The decade-long trend of strong growth in renewable energy capacity continued in 2018 with global additions of 171 gigawatts (GW), according to new data released by the International Renewable Energy Agency (IRENA) early this month. The annual increase of 7.9 per cent was bolstered by new additions from solar and wind energy, which accounted for 84 per cent of the growth. A third of global power capacity is now based on renewable energy.
IRENA’s annual Renewable Capacity Statistics 2019, the most comprehensive, up-to-date and accessible figures on renewable energy capacity indicates growth in all regions of the world, although at varying speeds. While Asia accounted for 61 per cent of total new renewable energy installations and grew installed renewables capacity by 11.4 per cent, growth was fastest in Oceania that witnessed a 17.7 per cent rise in 2018. Africa’s 8.4 per cent growth put it in third place just behind Asia. Nearly two-thirds of all new power generation capacity added in 2018 was from renewables, led by emerging and developing economies.
“Through its compelling business case, renewable energy has established itself as the technology of choice for new power generation capacity,” said IRENA Director-General Adnan Z. Amin. “The strong growth in 2018 continues the remarkable trend of the last five years, which reflects an ongoing shift towards renewable power as the driver of global energy transformation.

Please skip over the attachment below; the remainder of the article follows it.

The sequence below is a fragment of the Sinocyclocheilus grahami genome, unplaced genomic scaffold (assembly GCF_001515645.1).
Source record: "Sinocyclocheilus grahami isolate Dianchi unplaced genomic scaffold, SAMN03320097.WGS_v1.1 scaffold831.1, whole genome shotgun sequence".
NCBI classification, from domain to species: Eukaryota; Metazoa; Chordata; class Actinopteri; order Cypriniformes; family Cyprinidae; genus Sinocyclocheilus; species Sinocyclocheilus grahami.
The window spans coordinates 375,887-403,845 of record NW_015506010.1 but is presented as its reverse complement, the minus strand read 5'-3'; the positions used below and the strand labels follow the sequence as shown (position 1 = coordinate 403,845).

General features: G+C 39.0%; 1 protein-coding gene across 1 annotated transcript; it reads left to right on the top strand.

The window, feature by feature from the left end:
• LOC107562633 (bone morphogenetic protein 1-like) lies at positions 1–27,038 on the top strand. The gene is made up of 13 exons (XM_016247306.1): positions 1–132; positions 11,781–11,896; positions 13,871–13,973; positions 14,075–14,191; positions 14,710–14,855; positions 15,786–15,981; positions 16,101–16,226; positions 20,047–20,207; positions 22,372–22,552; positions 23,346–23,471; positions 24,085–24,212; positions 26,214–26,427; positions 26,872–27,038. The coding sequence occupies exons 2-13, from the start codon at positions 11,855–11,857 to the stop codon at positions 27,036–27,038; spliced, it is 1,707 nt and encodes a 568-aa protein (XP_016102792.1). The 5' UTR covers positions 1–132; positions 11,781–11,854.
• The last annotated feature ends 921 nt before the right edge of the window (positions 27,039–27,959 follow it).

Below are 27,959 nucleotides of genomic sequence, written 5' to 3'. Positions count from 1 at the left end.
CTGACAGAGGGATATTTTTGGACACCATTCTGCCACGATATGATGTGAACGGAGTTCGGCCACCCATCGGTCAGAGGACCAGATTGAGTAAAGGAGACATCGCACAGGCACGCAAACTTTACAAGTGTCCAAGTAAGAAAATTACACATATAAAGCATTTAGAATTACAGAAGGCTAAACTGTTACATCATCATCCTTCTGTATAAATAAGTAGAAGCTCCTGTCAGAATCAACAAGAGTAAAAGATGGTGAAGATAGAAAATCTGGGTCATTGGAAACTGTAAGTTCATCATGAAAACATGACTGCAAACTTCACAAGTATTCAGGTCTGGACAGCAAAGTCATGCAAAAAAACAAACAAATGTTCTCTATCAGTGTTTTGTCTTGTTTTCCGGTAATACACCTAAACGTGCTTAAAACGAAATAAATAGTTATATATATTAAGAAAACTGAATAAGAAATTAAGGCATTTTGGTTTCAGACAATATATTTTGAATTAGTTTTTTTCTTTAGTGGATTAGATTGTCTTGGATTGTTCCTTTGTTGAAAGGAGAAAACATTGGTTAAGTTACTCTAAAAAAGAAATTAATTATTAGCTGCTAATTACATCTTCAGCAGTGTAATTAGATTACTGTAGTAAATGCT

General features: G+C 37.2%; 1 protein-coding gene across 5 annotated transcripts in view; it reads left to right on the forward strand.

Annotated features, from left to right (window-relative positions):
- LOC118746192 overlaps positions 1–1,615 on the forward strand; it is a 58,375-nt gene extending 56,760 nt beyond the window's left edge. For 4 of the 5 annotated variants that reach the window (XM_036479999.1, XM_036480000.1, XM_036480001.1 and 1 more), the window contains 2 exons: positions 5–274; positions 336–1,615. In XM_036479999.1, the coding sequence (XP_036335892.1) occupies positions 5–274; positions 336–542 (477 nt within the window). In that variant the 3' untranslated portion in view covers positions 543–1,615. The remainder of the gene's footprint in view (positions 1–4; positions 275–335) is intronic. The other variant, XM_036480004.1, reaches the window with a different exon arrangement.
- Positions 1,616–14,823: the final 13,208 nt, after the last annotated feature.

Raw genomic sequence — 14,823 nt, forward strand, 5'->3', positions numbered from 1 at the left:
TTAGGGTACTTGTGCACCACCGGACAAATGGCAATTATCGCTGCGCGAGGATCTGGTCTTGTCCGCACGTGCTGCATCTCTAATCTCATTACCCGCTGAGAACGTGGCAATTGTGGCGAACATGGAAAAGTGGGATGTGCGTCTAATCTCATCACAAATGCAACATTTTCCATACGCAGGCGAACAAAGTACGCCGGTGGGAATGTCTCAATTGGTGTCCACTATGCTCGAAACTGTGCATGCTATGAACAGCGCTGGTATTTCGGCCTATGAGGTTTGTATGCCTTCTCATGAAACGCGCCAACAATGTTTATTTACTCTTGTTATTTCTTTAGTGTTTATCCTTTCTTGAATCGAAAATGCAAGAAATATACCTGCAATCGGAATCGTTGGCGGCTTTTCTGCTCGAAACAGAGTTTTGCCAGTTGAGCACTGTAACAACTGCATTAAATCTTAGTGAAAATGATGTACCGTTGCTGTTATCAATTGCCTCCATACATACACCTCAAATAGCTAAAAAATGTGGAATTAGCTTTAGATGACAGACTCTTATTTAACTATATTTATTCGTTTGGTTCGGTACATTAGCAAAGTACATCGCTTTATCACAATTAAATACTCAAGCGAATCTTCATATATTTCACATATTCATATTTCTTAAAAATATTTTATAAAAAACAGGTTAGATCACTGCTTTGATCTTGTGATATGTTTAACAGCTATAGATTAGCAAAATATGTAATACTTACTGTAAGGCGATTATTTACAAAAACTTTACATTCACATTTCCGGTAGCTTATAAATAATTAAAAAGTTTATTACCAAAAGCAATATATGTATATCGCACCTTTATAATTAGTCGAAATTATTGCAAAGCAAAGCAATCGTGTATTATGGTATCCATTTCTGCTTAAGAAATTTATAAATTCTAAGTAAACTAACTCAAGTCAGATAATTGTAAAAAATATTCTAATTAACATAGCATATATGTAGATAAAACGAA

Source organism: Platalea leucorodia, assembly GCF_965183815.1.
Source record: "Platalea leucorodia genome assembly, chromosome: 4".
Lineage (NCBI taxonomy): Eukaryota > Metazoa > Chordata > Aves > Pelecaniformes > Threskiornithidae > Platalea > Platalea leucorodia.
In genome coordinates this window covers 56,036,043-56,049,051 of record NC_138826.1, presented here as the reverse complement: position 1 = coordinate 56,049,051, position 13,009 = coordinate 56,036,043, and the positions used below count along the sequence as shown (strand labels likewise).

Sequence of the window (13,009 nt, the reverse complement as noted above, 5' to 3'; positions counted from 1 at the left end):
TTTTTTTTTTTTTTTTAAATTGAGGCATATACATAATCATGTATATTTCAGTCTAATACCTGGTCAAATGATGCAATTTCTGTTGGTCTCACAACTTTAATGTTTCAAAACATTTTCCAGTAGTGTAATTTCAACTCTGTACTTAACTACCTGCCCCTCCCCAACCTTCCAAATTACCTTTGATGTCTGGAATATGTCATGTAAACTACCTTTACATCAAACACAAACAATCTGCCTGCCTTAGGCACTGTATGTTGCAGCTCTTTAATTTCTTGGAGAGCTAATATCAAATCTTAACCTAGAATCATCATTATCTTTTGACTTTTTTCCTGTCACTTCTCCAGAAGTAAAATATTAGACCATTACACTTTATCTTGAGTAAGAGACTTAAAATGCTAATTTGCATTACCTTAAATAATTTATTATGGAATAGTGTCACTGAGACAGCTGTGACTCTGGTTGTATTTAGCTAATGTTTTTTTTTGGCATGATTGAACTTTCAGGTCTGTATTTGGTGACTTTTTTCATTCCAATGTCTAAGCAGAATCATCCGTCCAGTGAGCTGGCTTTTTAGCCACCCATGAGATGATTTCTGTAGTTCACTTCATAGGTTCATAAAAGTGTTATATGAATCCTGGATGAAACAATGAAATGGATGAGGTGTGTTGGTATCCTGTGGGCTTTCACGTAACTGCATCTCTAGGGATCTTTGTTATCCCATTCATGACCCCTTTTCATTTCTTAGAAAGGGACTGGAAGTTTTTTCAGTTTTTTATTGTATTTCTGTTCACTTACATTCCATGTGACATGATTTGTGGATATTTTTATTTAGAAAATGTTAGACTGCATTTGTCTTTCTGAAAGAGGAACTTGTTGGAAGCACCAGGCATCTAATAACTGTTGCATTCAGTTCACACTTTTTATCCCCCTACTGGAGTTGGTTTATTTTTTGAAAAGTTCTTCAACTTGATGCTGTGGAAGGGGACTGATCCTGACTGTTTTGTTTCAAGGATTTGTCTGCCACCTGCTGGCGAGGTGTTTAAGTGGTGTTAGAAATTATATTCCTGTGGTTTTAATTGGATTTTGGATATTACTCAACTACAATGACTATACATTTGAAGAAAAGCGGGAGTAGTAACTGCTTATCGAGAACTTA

“Renewable energy deployment needs to grow even faster, however, to ensure that we can achieve the global climate objectives and Sustainable Development Goals,” continued Mr Amin. “Countries taking full advantage of their renewables potential will benefit from a host of socioeconomic benefits in addition to decarbonising their economies.”
IRENA’s analysis also compared the growth in generation capacity of renewables versus non-renewable energy, mainly fossil-fuels and nuclear. While non-renewable generation capacity has decreased in Europe, North America and Oceania by about 85 GW since 2010, it has increased in both Asia and the Middle East over the same period. Since 2000, non-renewable generation capacity has expanded by about 115 GW per year (on average), with no discernible trend upwards or downwards.